Concor

Concor

bisoprolol

Manufacturer:

PT. Merck Tbk
The information highlighted (if any) are the most recent updates for this brand.
Full Prescribing Info
Contents
Bisoprolol hemifumarate.
Action
Pharmacology: Mode of Action: Bisoprolol is a highly β1-selective adrenoceptor-blocking agent, lacking intrinsic stimulating and relevant membrane stabilizing activity. It only shows low affinity to the β2-receptor of the smooth muscles of bronchi and vessels as well as to the β2-receptors concerned with metabolic regulation. Therefore, bisoprolol is generally not to be expected to influence the airway resistance and β2-mediated metabolic effects. Its β1-selectivity extends beyond the therapeutic dose range.
In acute administration in patients with coronary heart disease without chronic heart failure, bisoprolol reduces the heart rate and stroke volume, and thus the cardiac output and oxygen consumption. In chronic administration, the initially elevated peripheral resistance decreases.
Efficacy: In total, 2647 patients with chronic heart failure were included in the Cardiac Insufficiency Bisoprolol Study (CIBIS) II trial. 83% (n=2202) were in New York Heart Association (NYHA) class III and 17% (n=445) were in NYHA class IV. They had stable symptomatic systolic heart failure (ejection fraction ≤35%, based on echocardiography). Total mortality was reduced from 17.3% to 11.8%  (relative reduction 34%).
A decrease in sudden death (3.6% vs 6.3%, relative reduction 44 %) and a reduced number of heart failure episodes requiring hospital admission (12% vs 17.6%, relative reduction 36%) was observed. Finally, a significant improvement of the functional status according to NYHA classification has been shown. During the initiation and titration of bisoprolol, hospital admission due to bradycardia (0.53%), hypotension (0.23%) and acute decompensation (4.97%) were observed, but they were not more frequent than in the placebo group (0%, 0.3% and 6.74%). The numbers of fatal and disabling stroke during the total study period were 20 in the bisoprolol group and 15 in the placebo group.
Bisoprolol is also used for the treatment of hypertension and angina.
Pharmacokinetics: Bisoprolol is absorbed and has a biological availability of about 90% after oral administration. The plasma protein-binding of bisoprolol is about 30%. The distribution volume is 3.5 L/kg. Total clearance is approximately 15 L/hr. The plasma half-life of 10-12 hrs gives a 24-hr effect after once-daily dosing.
Bisoprolol is excreted from the body by 2 routes. 50% is metabolized by the liver to inactive metabolites which are then excreted by the kidneys. The remaining 50% is excreted by the kidneys in an unmetabolized form. Since the elimination takes place in the kidneys and the liver to the same extent, a dosage adjustment is not required for patients with impaired liver function or renal insufficiency. The pharmacokinetics in patients with stable chronic heart failure and with impaired liver or renal function has not been studied.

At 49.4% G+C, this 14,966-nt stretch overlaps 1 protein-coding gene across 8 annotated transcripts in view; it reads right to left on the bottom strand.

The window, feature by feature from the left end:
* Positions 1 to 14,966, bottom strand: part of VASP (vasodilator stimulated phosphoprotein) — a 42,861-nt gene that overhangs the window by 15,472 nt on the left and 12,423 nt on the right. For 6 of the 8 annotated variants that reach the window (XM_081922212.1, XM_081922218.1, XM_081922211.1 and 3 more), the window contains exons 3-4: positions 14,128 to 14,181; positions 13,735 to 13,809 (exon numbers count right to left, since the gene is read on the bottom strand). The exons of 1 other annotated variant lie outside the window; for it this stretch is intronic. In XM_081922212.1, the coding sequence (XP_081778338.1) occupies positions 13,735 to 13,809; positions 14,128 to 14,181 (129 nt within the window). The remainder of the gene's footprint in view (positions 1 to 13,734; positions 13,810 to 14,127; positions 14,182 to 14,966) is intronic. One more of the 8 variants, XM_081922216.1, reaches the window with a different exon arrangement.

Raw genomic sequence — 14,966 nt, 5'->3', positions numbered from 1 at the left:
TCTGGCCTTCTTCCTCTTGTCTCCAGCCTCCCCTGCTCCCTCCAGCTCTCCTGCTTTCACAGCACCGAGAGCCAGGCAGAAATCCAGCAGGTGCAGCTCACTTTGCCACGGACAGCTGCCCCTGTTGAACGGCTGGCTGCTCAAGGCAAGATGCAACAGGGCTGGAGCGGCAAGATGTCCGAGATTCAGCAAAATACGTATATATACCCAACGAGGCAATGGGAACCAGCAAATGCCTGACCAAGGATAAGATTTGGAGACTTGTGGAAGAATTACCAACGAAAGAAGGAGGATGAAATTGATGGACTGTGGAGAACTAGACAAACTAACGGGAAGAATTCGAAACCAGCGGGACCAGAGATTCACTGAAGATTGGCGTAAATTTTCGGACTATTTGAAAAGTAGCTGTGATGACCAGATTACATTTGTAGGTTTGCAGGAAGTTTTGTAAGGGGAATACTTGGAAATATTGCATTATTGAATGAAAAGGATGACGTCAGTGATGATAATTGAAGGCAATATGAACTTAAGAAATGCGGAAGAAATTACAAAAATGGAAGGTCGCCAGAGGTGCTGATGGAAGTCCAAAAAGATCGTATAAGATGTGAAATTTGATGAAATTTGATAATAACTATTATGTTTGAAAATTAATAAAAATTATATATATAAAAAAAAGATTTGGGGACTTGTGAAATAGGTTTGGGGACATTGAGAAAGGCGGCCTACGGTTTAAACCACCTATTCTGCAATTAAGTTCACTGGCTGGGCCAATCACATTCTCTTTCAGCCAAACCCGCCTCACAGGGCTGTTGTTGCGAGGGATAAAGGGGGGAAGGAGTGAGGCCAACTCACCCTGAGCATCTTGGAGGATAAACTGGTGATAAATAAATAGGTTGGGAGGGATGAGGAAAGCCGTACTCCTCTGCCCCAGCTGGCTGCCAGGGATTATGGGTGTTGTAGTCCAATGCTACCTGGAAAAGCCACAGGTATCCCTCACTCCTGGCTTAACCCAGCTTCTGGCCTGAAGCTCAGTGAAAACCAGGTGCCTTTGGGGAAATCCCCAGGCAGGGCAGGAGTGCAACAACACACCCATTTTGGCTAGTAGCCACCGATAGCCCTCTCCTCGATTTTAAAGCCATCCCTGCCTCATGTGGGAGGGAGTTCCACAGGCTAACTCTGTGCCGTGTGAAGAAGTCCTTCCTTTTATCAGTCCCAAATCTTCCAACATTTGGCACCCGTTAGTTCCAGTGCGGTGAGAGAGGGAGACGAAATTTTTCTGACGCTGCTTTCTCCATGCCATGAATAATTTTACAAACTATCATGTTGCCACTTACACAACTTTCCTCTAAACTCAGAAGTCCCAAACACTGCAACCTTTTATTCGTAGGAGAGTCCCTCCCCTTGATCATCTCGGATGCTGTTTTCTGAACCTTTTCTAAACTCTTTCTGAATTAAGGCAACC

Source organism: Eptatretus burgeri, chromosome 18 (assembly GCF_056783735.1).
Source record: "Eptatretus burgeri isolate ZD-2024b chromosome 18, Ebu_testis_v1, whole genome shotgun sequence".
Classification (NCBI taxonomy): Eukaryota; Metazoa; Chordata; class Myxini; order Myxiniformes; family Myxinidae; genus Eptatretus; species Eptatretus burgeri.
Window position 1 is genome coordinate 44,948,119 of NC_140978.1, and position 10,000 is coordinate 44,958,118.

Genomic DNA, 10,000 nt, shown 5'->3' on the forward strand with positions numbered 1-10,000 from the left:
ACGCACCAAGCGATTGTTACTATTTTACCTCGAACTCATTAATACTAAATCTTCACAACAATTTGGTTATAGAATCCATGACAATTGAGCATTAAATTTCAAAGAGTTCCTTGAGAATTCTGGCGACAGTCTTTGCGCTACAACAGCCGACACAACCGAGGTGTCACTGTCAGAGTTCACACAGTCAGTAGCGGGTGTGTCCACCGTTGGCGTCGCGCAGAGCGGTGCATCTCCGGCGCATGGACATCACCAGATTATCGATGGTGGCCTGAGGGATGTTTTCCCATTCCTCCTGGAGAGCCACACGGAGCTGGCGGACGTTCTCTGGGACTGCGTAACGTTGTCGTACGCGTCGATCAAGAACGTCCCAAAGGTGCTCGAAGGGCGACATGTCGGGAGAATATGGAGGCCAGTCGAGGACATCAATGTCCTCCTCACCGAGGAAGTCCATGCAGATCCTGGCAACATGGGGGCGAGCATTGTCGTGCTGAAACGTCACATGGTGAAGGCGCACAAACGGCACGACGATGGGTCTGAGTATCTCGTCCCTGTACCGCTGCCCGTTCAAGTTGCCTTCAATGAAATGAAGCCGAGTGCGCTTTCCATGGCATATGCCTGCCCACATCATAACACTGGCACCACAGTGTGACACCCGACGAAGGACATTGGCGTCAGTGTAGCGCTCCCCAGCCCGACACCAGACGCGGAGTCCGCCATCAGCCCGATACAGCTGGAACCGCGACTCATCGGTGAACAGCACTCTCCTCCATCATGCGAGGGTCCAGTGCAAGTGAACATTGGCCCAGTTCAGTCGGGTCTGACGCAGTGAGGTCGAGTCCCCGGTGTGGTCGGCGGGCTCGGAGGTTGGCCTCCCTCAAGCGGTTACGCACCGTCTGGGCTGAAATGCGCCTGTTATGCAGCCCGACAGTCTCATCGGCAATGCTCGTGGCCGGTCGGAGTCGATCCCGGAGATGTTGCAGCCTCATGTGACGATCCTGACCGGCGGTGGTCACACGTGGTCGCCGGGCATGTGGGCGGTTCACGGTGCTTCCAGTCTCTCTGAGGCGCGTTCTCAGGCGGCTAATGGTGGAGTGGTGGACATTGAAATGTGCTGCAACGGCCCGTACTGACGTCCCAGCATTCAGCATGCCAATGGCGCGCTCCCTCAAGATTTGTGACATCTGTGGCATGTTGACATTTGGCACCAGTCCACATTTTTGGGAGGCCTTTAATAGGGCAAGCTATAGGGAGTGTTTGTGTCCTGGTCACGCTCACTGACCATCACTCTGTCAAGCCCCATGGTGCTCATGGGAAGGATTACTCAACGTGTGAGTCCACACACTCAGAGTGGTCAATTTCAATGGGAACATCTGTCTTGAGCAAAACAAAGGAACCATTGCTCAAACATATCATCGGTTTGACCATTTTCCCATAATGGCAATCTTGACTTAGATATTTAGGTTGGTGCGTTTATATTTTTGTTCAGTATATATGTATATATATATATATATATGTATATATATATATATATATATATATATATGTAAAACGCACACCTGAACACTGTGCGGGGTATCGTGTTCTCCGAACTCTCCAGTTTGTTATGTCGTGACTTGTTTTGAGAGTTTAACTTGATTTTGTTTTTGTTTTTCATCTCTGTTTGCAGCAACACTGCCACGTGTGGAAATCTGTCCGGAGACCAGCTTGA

The kinetics of bisoprolol are linear and independent of age.
In patients with chronic heart failure (NYHA stage III), the plasma levels of bisoprolol are higher and the half-life is prolonged compared to healthy volunteers. Maximum plasma concentration at steady state is 64±2 ng/mL at a daily dose of 10 mg and the shelf-life is 17±5 hrs.
Indications/Uses
Treatment of stable chronic moderate to severe heart failure with reduced systolic ventricular function (ejection fraction ≤35%, based on echocardiography) in addition to angiotensin-converting enzyme (ACE) inhibitors and diuretics, and optionally cardiac glycosides.
5 mg FC Tablet: Treatment of hypertension and coronary heart disease (angina pectoris).
Dosage/Direction for Use
Treatment of Hypertension or Angina Pectoris: 1 tab (Concor 5 mg) daily in the morning before or after breakfast. In milder forms of disease, Concor 5 mg daily may be sufficient. Most patients will be controlled by 10 mg daily only in few cases a dosage of 20 mg daily is required.
Treatment of Stable Chronic Heart Failure: The patients should have stable chronic heart failure without acute failure during the past 6 weeks and a mainly unchanged basic therapy during the past 2 weeks. They should be treated at optimal dose with an ACE inhibitor (or other vasodilator in case of intolerance to ACE inhibitor) and a diuretic, and optionally cardiac glycosides, prior to the administration of bisoprolol.
It is recommended that the treating physician should be experienced in the management of chronic heart failure.
Warning: The treatment of stable chronic heart failure with bisoprolol has to be initiated with a titration phase as follows: The treatment with bisoprolol is to be started with a gradual up-titration according to the following steps: 1.25 mg once daily for 1 week. If well tolerated, increase to 2.5 mg up to 3.75 mg for a further week. If well tolerated, increase to 5 mg up to 7.5 mg once daily for the following weeks. If well tolerated, increase to 10 mg once daily for the maintenance therapy.